Flyers Faithful revisited a former recurring feature, Five Questions, to address some current hot and important topics, including the draft, prospects, and the future of the Flyers. For this edition of Five Questions, we asked John Saquella, Jim Butler, James Centifonti, Joshua Janet, and our very own Jared Abbott to participate. Below, you will find their answers to today’s question.
The organization has failed to produce winning clubs at the AHL and ECHL levels in recent years. With your GM cap still on, how do you go about fixing that? Is it even a big deal?
John Saquella: Winning at the AHL or ECHL levels isn’t necessarily indicative of developing players properly. The 1997-98 Phantoms won the Calder Cup with a team that had no future NHL stars and very few top prospects. The other Phantoms team to win the Calder was loaded with NHL prospects(Umberger, Sharp, Pitkanen, Seidenberg, Carter and Richards), but that was in large part because of the NHL lockout that cost us the 2004-05 season. To me, the drafting and development of good players will lead to the minor league teams being better on the ice, because the NHL team would need to show patience. But when your AHL or ECHL team’s best players are undrafted guys, they’re not going to perform very well
James Centifonti: To me system depth is a very big deal not having one forces them to constantly make trades to fill holes or to chase after something that they are missing only to create more holes with any moves(s) they make to fill that area. Make the system so deep that you can afford to make a move if you need to without hurting it that much now or down the road. In a cap era this is a major area of need to focus on for the Flyers.
Jim Butler: Winning is always a good thing regardless of the level. I think the Flyers need to have all 3 teams play the same system if possible, when players get called up they are familiar with what needs to be done and they’re not being asked to do something that’s not their calling. Again, I hate to keep harping on it but in the cap era it’s essential to keep your picks and draft well and stock your system.
Joshua Janet: There are three basic ingredients to managing a successful hockey team- coaching, talent and depth. Neither the Trenton Titans nor the Adirondack Phantoms have had any of these provided to them from the Flyers organization, in any surplus or at the same time.
I can’t speak to the coaching in Trenton, but of the three coaches in Glens Falls in the last three years, only Joe Paterson seemed to have a handle on his players. Neither Greg Gilbert nor Terry Murray have inspired their teams to much success, and both coaches saw talented players moved out of the organization (Pat Maroon and Matt Ford) because of player apathy/outbursts.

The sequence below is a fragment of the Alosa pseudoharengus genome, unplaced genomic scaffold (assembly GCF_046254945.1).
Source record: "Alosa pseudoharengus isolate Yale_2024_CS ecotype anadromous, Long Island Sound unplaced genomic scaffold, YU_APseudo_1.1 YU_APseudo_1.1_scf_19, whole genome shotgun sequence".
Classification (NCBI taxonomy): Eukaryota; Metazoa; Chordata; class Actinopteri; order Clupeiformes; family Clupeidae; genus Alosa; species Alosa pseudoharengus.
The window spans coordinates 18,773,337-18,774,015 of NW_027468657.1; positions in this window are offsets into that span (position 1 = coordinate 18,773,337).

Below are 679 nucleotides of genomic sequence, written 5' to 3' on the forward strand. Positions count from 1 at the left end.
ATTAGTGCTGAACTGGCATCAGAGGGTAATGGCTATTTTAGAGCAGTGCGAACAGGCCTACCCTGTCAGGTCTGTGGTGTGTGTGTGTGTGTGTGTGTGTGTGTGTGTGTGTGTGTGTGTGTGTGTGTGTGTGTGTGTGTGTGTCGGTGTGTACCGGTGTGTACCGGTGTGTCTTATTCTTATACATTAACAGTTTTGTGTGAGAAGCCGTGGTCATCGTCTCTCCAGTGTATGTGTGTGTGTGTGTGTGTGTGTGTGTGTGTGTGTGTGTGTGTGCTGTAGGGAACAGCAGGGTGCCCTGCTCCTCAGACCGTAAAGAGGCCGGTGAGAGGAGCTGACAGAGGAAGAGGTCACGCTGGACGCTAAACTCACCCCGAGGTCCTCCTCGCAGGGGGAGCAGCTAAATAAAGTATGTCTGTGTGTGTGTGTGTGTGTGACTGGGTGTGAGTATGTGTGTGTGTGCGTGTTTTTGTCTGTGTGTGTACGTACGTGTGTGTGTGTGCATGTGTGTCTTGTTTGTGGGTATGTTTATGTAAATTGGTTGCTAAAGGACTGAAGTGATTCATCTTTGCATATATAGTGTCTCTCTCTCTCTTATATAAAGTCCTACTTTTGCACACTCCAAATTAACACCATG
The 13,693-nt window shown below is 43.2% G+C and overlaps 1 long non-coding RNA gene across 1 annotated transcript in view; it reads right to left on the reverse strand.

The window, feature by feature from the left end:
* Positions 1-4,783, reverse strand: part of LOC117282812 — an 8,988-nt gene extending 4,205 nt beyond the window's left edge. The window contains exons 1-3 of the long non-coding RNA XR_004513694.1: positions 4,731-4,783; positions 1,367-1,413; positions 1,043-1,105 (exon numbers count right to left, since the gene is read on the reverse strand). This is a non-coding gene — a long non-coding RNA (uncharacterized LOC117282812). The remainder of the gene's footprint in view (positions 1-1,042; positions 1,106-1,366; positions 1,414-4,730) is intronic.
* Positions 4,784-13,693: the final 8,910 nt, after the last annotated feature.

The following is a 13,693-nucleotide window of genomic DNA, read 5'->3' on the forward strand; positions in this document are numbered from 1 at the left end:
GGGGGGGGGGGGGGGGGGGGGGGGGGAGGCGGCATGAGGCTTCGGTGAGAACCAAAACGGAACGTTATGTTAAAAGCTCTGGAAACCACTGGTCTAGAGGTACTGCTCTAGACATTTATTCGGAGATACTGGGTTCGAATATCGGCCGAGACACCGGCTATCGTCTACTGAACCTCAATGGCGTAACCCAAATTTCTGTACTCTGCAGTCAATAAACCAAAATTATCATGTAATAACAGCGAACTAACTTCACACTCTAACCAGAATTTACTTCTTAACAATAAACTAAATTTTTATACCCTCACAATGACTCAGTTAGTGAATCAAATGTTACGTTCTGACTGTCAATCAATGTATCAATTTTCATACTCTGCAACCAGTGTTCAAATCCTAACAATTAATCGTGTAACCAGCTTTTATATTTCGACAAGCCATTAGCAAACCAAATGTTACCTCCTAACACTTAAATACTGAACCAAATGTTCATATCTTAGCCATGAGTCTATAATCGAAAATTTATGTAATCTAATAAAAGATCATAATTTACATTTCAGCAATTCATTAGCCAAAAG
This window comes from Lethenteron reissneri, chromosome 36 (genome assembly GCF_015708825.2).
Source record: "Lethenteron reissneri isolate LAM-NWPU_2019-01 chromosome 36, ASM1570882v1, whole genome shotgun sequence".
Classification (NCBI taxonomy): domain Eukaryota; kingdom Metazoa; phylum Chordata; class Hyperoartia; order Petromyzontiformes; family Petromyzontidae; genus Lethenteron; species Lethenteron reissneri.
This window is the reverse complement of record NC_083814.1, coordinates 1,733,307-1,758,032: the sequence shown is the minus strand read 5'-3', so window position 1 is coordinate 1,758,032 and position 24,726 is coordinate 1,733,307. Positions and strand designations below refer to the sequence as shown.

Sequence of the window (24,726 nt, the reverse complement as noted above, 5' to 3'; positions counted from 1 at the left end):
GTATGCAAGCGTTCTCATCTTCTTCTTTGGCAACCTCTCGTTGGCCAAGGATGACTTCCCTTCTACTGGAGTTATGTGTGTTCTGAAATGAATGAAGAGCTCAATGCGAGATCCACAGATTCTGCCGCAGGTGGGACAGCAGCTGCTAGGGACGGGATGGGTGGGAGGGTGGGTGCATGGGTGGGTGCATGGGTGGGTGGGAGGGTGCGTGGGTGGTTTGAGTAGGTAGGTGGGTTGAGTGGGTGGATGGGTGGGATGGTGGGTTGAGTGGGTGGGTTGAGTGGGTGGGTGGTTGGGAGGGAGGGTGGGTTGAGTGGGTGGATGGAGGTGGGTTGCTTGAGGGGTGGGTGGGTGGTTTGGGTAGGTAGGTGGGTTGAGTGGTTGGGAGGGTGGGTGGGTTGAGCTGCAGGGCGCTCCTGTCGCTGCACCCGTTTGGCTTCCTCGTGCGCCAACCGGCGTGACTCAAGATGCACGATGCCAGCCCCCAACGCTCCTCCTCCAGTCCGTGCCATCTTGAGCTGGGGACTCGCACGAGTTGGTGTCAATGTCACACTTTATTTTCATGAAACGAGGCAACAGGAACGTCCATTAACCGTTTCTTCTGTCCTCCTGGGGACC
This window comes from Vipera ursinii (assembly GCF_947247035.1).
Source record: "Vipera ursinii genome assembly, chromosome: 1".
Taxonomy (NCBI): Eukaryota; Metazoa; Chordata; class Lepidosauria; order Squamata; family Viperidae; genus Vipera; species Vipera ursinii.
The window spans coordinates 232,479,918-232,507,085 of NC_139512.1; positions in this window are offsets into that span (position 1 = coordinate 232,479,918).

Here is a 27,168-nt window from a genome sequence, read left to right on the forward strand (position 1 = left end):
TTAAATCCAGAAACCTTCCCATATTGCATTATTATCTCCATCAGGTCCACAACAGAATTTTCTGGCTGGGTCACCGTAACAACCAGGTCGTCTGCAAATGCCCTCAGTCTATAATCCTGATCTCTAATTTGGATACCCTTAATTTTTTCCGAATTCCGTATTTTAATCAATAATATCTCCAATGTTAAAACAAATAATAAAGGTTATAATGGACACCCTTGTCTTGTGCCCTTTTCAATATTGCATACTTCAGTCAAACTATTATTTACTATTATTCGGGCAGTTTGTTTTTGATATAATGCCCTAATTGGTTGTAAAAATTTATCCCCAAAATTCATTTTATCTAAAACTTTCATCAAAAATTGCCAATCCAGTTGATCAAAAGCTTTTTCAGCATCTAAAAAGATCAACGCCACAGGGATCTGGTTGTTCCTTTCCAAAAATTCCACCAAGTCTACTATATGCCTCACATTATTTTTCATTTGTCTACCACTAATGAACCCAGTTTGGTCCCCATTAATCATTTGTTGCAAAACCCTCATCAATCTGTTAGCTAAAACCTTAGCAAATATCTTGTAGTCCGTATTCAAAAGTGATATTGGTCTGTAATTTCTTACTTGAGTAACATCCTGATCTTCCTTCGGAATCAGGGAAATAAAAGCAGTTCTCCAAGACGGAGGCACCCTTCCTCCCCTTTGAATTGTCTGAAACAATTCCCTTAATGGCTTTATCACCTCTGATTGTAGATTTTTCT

The farm system has been a joke now for about six seasons. The one year when the Flyers had “top prospects” like Sean Couturier and Brayden Schenn, the Flyers refused to give them time to develop and started them immediately in the NHL. It’s difficult for a team to be successful when there aren’t that many “elite” players in the fold.
As for depth, many NHL teams sign career AHLers knowing that their main role is to help their prospects be successful at the minor league level. The Phantoms recently added Jon Sim and David Laliberte to their roster to help bolster the offense, but the Flyers don’t usually get that involved. Instead, they sign overager players with low talent ceilings. Danny Syvret has been a big help on the back end, at least.
In short- (1) hire a better coach; (2) stop trading draft picks like they’ll give you Hepatitis; (3) sign depth AHL players instead of low ceiling overage CHL players.
Jared Abbott: The minor league system in hockey is often forgotten because many players are seasoned in the WHL, QMJHL, or OHL before signing entry-level contracts and jet to the show. However, that doesn’t diminish the importance of a competitive feeder program. Since the move to Adirondack, the Phantoms have seemingly been forgotten amongst the Flyers following. When the team was in Philadelphia the organization and the fans were able to keep an eye on the young up and comers. Players like Mike Richards, Jeff Carter, and Patrick Sharp have starred for the Flyers’ AHL affiliate in past years, but without top talent consistently feeding into the system, the affiliates have struggled.
I mentioned earlier in the week that Terry Murray would be the best option for the Flyers if they chose to fire Peter Laviolette. Murray returned to help turn around the lackluster performers with the Phantoms, bringing the most NHL experience to the AHL ranks in the 76-year history of the league. If Murray were to be promoted the Flyers would have to go back to the drawing board in consecutive years and find his replacement. For me the most necessary fix in order to produce winning farm teams is the goaltending. Brian Boucher (36-years old) and Scott Munroe (31-years old) are the two backstops in Adirondack, which is a big problem. Young goalies develop slower than position players so they tend to filter in to the AHL and ECHL after successful stints in juniors or college. Anthony Stolarz will eventually get a chance to show his pro potential but other than him Cal Heeter rounds out the depth.
If the Flyers want to regain complete organizational strength they will have to start from the bottom up. Adding goalie prospects like Carsen Chubak or Eric Hartzell would be major lifts to the prospect pool and would immediately increase the compete level among the minor league goalies. Neither Boucher nor Munroe are worthy of NHL roster spots, so one has to wonder where the competition is going to come from. If I am the general manager I am making a strong push for both of the aforementioned college goalies. Young goalies that can hone their skills in the minors while getting relief call-ups if a goalie goes down create stability in the most crucial position for any team.